Department of Natural Resources and Environmental Control
Division of Fish and Wildlife
3545 Invasive Finfish
REGISTER NOTICE #2012 - 24
1. TITLE OF THE REGULATION:
3545 Invasive Finfish
2. BRIEF SYNOPSIS OF THE SUBJECT, SUBSTANCE AND ISSUE:
This action proposes the addition of a new section in the Tidal Finfish regulations (7 Del.C. §3500) to include definitions and measures to control the proliferation of invasive finfish in Delaware’s tidal waters (§3545 Invasive Finfish). Snakehead fish, blue catfish, flathead catfish, walking catfish and grass carp are invasive finfish species likely to cause environmental and economic harm. This action proposes to: formally designate these fish as invasive finfish species; prohibit the stocking, possession, purchase, transport or sale of live invasive finfish; and specify fishing equipment and methods to take invasive finfish species.
Based on the best available biological information, the US Fish & Wildlife Service (USFWS) added the entire Channidae (snakehead) and Clariidae (walking catfish) families to the list of injurious fish, mollusks and crustaceans covered under the Lacy Act. Northern snakehead, native to Asia, are present in Delaware’s tidal and non-tidal waters. The USFWS agreed that snakehead fishes threaten ecological harmony, present major risks to ecosystems and aquatic communities and could eliminate some threatened and endangered species that are restricted in distribution. There are no known records of walking catfish in Delaware. This family of fishes is native to Asia. Walking catfish have the ability to rapidly reproduce and spread, including overland and their potential to outcompete native fishes and their potential to impact aquaculture make them a threat to Delaware’s environment and economy.
Blue catfish (Ictalurus furcatus) and flathead catfish (Pylodictis olivaris) are native to the Mississippi River drainage. Flathead catfish have already been reported in Delaware’s tidal waters and blue catfish have been found in adjoining states with shared waters. Both species function as top-level predators with broad diets, attain large sizes and are salinity tolerant. The introduction of these species in nearby states contributed to the extirpation of native ictalurid species such as white catfish and bullheads through competition and predation.
Grass carp (Ctenopharyngodon idella), a native to Asia, feed on submerged aquatic vegetation. When adequately controlled, through barriers and sterility, this species can be an effective tool at controlling nuisance aquatic vegetation. Uncontrolled, the species can denude large expanses of beneficial submerged aquatic vegetation. Submerged aquatic vegetation is valuable spawning, nursery and foraging habitat for native centrarchids and other aquatic species. The removal of submerged aquatic vegetation often leads to increased phytoplankton and diminished water quality.
Snakehead fish, blue catfish, flathead catfish, walking catfish and grass carp are invasive finfish species whose introduction or proliferation are likely to cause economic and/or environmental harm to Delaware’s tidal waters. The proposed action will assist in preventing the introduction or proliferation of these invasive fishes in Delaware.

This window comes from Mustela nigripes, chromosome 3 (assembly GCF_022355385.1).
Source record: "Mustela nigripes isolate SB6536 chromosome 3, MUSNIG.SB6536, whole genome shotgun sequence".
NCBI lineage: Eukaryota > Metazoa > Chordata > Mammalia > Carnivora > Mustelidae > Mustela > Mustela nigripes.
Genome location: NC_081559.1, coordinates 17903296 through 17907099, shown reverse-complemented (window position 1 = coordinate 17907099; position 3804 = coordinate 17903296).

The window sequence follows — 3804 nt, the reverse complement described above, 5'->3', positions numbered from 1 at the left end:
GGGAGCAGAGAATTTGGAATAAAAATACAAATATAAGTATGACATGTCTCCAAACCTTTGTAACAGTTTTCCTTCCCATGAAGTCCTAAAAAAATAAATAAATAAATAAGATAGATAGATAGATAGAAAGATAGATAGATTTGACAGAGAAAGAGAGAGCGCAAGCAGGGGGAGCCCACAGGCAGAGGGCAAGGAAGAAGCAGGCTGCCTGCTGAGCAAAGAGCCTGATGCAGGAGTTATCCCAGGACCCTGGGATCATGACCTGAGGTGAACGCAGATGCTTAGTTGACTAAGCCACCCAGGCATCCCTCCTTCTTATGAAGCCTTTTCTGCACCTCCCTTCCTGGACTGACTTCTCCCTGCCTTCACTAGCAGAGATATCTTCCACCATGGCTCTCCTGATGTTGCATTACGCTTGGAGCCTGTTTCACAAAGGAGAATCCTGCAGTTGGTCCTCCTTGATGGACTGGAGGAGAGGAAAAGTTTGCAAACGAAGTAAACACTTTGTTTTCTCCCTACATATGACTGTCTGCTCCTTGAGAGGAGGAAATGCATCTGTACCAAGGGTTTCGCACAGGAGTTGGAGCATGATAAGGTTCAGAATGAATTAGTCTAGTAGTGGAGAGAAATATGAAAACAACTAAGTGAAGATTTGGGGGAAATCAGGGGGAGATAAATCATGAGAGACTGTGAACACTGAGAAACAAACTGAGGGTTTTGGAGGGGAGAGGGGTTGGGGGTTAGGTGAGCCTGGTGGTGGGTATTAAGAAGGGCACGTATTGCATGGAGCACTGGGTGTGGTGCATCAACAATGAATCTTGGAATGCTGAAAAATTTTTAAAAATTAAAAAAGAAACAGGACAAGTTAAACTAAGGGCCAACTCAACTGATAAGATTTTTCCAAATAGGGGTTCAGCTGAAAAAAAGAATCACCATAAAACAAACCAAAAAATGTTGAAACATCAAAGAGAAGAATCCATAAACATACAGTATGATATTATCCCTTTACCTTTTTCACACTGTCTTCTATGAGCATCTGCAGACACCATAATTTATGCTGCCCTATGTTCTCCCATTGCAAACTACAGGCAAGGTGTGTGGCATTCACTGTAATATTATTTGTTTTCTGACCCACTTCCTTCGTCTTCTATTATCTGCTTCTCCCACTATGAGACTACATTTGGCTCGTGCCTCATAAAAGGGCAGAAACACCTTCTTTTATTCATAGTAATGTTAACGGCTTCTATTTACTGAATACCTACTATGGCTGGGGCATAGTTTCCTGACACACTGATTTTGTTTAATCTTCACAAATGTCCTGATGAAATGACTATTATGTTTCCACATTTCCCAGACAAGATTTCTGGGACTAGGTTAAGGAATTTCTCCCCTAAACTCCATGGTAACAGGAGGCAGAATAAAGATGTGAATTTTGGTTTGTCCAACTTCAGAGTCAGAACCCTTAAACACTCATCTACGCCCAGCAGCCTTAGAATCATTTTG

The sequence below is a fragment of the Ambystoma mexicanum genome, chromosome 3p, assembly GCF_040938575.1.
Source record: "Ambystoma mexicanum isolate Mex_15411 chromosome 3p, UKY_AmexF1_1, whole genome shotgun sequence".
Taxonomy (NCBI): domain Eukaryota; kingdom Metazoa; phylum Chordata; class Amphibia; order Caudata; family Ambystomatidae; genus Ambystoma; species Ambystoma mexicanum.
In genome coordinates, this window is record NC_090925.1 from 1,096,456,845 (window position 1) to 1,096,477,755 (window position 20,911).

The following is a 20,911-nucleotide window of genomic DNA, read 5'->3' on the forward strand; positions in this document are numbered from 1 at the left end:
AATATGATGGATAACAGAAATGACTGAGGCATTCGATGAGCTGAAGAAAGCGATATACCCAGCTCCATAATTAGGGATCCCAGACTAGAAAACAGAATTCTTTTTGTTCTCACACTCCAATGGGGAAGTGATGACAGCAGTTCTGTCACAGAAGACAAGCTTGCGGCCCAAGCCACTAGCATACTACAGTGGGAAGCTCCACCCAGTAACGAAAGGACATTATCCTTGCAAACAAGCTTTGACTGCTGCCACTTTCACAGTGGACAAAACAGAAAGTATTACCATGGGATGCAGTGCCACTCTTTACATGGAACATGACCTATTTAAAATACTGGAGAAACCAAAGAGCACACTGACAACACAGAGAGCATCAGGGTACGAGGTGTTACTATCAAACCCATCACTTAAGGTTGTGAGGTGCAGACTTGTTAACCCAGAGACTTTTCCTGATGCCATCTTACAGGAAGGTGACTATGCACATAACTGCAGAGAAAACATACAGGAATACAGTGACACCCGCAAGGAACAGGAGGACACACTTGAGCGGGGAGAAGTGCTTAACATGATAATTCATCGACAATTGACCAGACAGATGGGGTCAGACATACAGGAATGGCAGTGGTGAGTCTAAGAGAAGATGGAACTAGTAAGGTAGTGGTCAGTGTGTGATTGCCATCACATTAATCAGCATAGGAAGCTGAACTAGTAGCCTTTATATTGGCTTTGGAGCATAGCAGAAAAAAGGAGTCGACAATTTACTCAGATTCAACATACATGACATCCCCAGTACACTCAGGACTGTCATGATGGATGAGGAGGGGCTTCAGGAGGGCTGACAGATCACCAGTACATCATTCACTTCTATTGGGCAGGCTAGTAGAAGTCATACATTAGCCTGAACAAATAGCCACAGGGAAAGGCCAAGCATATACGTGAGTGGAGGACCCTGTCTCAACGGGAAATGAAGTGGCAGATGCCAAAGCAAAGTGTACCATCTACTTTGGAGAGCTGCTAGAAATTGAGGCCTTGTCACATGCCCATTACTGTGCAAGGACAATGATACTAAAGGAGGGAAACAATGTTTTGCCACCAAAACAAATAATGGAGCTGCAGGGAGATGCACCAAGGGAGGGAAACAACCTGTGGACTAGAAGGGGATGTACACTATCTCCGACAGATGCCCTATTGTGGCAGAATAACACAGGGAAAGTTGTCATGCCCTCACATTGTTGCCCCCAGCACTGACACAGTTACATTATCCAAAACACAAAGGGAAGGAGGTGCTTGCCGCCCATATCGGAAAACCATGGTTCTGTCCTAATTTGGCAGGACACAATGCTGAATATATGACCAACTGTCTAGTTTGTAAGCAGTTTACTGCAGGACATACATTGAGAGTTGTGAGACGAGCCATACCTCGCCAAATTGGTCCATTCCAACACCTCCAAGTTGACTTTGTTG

3. POSSIBLE TERMS OF THE AGENCY ACTION:
4. STATUTORY BASIS OR LEGAL AUTHORITY TO ACT:
7 Delaware Code, Section 942(b) (7 Del.C., §942(b))
5. LIST OF OTHER REGULATIONS THAT MAY BE IMPACTED OR AFFECTED BY THE PROPOSAL:
6. NOTICE OF PUBLIC COMMENT:
The hearing record on the proposed inclusion of a §3545 Invasive Finfish regulation will be open March 1, 2013. Individuals may submit written comments regarding the proposed changes via e-mail to Lisa.Vest@state.de.us or via the USPS to Lisa Vest, Hearing Officer, DNREC, 89 Kings Highway, Dover, DE 19901 (302) 739-9042. A public hearing on the proposed amendment will be held on March 21, 2013 beginning at 6 pm in the DNREC Auditorium, located at the Richardson & Robbins Building, 89 Kings Highway, Dover, DE 19901.
7. PREPARED BY:
Stewart Michels Stewart.Michels@state.de.us (302) 739-9914
David E. Saveikis, Director
3545 Invasive Finfish
(Penalty Section 7 Del.C. 936(b)(2))
1.1 For the purpose of Tidal Finfish Regulation 3545, the following words and phrases shall have the following meaning ascribed to them, unless the context clearly indicates otherwise:
“Bow and arrow” means an instrument with one or more pointed barbed or barbless prongs or blades affixed to a straight shaft and propelled by a stringed mechanical device.
“Director” means the Director of the Division of Fish and Wildlife.
“Invasive finfish” means any species of the family Channidae, including but not limited to the northern snakehead (Channa argus) and blotched snakehead (C. maculata); blue catfish (Ictalurus furcatus); flathead catfish (Pylodictis olivaris); walking catfish (Clarias batrachus); and grass carp (Ctenopharyngodon idella).
It is unlawful to transport, purchase, possess, or sell a live invasive finfish without the written permission of the Director.
It is unlawful to stock any invasive finfish, including the eggs thereof or other biological material, capable of spread, reproduction or propagation, into the tidal waters of this state without the written permission of the Director.
4.1 It is lawful for a person to take invasive finfish with any fishing equipment or method for which they are licensed, permitted or lawfully exempt.
4.2 It is lawful for a licensed, permitted or lawfully exempt recreational angler to take invasive finfish in Delaware’s tidal waters with a bow and arrow.